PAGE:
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Re: [tied] Italo-Celtic dialect base words?

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  • dgkilday57
    ... Of course I could be wrong, but I do not recall proposing *f *xW, and I cannot follow your argument about it. ... In Germanic we do have *kWu- *ku-,
    Message 1 of 77 , Feb 18, 2013
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      --- In cybalist@yahoogroups.com, "stlatos" <sean@...> wrote:
      >
      > --- In cybalist@yahoogroups.com, "dgkilday57" wrote:
      > >
      > > --- In cybalist@yahoogroups.com, Rick McCallister wrote:
      > > >
      > > > Could it have been Lusitanian? That could count for the P.
      > >
      > > Lusitanian has *ikko- from *h1ek^wo- 'horse', so I would expect its 'wolf' word to be *ulko-, *wolko-, or *lukko-, depending on the form it started with.
      > >
      > > Many years ago Miguel suggested that the tribal name Volcae meant 'Wolves'. That may well be, if they belonged to the Illyro-Lusitanian branch and used the *wl.kWo- form. They were associated with the Silva Hercy:nia, and if Proto-Celtic borrowed Volcan *Perku:nia: as *Ferku:nia:, that would explain the lack of *p...kW assimilation.
      > >
      > Why do you think so many words were borrowed? You use that excuse whenever any ev. doesn't fit your rules; don't you think you could just be wrong? f > xW would have hapened in Proto-Celtic long before this borrowing by one group in one place long after Celtic split up.

      Of course I could be wrong, but I do not recall proposing *f > *xW, and I cannot follow your argument about it.

      > > I do not find Sean's ad-hoc claim that Celtic did not assimilate *perkWu- to *kWerkWu- convincing,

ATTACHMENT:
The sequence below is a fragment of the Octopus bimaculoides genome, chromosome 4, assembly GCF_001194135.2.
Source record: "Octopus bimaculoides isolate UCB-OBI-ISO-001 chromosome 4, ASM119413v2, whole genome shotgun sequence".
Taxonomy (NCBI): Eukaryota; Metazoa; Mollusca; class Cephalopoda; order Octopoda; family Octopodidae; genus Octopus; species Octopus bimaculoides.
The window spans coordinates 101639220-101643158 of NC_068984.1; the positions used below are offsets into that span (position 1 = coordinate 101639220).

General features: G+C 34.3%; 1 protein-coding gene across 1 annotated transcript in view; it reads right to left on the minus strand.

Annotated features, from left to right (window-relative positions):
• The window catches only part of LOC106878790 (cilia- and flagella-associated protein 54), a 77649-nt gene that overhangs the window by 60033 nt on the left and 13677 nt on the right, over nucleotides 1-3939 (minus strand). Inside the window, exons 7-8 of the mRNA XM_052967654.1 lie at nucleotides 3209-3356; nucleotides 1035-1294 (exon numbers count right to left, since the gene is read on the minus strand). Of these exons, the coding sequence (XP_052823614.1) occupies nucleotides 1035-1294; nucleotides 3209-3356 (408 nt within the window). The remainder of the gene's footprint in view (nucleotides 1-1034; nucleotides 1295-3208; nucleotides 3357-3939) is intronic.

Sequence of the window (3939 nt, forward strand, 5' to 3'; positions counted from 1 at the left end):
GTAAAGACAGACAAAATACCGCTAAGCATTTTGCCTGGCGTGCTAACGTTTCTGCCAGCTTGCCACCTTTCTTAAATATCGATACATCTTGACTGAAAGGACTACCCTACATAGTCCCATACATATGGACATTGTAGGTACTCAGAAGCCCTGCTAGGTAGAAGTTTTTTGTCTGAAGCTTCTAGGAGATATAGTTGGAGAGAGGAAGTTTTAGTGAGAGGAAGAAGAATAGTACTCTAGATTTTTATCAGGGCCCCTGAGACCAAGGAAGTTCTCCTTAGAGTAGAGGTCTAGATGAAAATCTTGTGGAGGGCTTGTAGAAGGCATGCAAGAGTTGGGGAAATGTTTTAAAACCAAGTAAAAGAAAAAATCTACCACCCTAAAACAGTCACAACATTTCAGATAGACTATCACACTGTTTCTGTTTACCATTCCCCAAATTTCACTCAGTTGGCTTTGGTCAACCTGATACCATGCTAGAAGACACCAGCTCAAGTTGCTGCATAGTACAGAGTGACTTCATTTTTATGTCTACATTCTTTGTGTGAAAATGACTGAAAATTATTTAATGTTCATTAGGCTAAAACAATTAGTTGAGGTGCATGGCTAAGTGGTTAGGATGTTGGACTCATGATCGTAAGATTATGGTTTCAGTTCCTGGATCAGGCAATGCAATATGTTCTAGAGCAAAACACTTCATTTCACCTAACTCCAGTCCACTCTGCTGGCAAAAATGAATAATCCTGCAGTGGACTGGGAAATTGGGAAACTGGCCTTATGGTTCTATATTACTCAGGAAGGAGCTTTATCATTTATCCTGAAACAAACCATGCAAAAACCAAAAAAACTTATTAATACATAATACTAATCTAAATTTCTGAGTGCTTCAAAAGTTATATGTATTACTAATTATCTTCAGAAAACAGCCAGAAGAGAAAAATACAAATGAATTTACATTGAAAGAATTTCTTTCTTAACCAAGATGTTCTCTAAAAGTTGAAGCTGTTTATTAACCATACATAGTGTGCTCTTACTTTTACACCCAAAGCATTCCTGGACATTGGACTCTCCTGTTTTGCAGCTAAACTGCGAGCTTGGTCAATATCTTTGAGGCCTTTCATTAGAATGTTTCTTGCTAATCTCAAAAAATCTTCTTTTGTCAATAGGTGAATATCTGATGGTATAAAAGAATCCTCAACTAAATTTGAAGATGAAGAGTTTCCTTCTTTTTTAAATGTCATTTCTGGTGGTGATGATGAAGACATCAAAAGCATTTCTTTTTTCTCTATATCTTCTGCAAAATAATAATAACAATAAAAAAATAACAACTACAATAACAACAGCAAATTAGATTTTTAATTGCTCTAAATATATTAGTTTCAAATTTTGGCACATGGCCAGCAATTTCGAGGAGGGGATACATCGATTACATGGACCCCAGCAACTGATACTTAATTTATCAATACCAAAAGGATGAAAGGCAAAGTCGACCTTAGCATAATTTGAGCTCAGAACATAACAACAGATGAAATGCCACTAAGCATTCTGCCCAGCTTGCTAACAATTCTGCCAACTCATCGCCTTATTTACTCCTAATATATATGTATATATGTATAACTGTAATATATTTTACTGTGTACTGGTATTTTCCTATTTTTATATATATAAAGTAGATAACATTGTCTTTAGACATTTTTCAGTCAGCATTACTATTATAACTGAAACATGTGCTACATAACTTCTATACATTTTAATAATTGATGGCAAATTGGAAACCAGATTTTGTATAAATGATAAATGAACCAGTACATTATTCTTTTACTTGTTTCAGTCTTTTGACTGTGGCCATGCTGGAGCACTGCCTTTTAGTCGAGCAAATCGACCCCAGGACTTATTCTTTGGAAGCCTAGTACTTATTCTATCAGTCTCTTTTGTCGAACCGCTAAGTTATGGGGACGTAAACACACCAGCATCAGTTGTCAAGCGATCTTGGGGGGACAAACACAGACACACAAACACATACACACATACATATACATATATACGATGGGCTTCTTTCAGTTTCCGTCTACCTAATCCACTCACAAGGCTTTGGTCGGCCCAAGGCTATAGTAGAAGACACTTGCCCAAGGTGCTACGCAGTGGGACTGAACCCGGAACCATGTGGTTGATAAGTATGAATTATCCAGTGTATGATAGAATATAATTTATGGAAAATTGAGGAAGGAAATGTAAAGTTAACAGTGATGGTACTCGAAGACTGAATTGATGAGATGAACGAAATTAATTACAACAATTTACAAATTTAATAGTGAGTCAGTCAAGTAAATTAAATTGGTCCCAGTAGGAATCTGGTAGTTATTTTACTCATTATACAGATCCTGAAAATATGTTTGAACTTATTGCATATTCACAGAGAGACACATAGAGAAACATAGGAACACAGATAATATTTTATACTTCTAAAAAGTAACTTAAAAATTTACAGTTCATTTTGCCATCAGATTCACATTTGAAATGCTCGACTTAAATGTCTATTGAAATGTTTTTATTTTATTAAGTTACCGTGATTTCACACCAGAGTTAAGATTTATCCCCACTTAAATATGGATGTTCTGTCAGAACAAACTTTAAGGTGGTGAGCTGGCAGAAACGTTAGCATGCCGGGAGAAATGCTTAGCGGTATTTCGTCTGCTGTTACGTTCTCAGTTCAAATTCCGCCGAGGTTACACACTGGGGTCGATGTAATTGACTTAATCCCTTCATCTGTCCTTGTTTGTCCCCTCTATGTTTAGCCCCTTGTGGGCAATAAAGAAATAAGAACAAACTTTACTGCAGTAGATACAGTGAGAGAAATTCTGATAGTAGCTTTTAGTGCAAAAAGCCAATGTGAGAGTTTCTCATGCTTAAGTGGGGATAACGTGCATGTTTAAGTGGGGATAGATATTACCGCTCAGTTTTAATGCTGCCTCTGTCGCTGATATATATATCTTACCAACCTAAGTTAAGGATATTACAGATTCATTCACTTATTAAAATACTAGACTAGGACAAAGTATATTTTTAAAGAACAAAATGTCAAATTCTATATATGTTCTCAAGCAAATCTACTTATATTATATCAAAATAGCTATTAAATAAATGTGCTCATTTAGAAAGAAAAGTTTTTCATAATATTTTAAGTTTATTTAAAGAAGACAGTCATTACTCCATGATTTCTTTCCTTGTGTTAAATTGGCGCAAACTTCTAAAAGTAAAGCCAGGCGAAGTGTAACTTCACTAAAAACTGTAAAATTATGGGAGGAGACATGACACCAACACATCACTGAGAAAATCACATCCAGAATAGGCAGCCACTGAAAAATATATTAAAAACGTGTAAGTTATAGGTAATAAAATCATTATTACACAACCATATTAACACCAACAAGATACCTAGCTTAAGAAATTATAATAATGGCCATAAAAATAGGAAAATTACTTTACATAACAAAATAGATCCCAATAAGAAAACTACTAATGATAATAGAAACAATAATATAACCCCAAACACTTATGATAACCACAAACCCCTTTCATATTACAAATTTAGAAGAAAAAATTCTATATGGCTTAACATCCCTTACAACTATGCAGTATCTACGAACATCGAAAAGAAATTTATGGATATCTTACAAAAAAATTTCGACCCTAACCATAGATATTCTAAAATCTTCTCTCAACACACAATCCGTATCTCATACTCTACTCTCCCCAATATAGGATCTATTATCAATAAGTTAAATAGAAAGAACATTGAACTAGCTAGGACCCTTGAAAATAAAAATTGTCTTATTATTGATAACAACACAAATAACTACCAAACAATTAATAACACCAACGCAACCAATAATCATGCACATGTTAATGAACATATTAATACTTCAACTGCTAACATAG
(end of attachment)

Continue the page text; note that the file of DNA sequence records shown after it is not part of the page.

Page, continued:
>
      > It's not ad hoc. kW > k by u first, which is seen in Greek, too. Compare fairhwus = world, fairguni = mtn Got; showing that at least sometimes KW>K by u, apparently also after u in the pronouns ugkis vs. igqis . *kWuruz > kaurus shows it's fairly old (before ur>or , at least). Some analogy, assuming the change was regular, later occurred (qim-, qum-, etc.).

      In Germanic we do have *kWu- > *ku-, *gWu- > *gu-, also *swu- > *su- (LG _sump_ against _swamp_, ablaut-variants) and *fwu- > *fu- (_funk_ < *fwunkka-), with analogical restoration in pronouns. Obviously this took place before root-/u/ and /o/ fell together in Gothic.

      But it remains ad hoc to assert Proto-Celtic *perkWu- > *perku- > *ferku- > *herku- to explain ONE FORM, Hercy:nia, as native Celtic, when Latin _quercus_ demands Proto-Italic *kWerkWu-, not *perkWu-.

      > >
      > even though Bolelli proposed a similar makeshift to salvage Hercy:nia as pure Celtic (Cronologia relativa di alcuni fenomeni della fonetica celtica, Ricerche linguistiche 5:101-4, 1962). Labialization of a labiovelar is fairly widespread, but assimilation of a labial to a following labiovelar is rare, and it strains credulity to suppose that Celtic and Italic did this independently,
      > >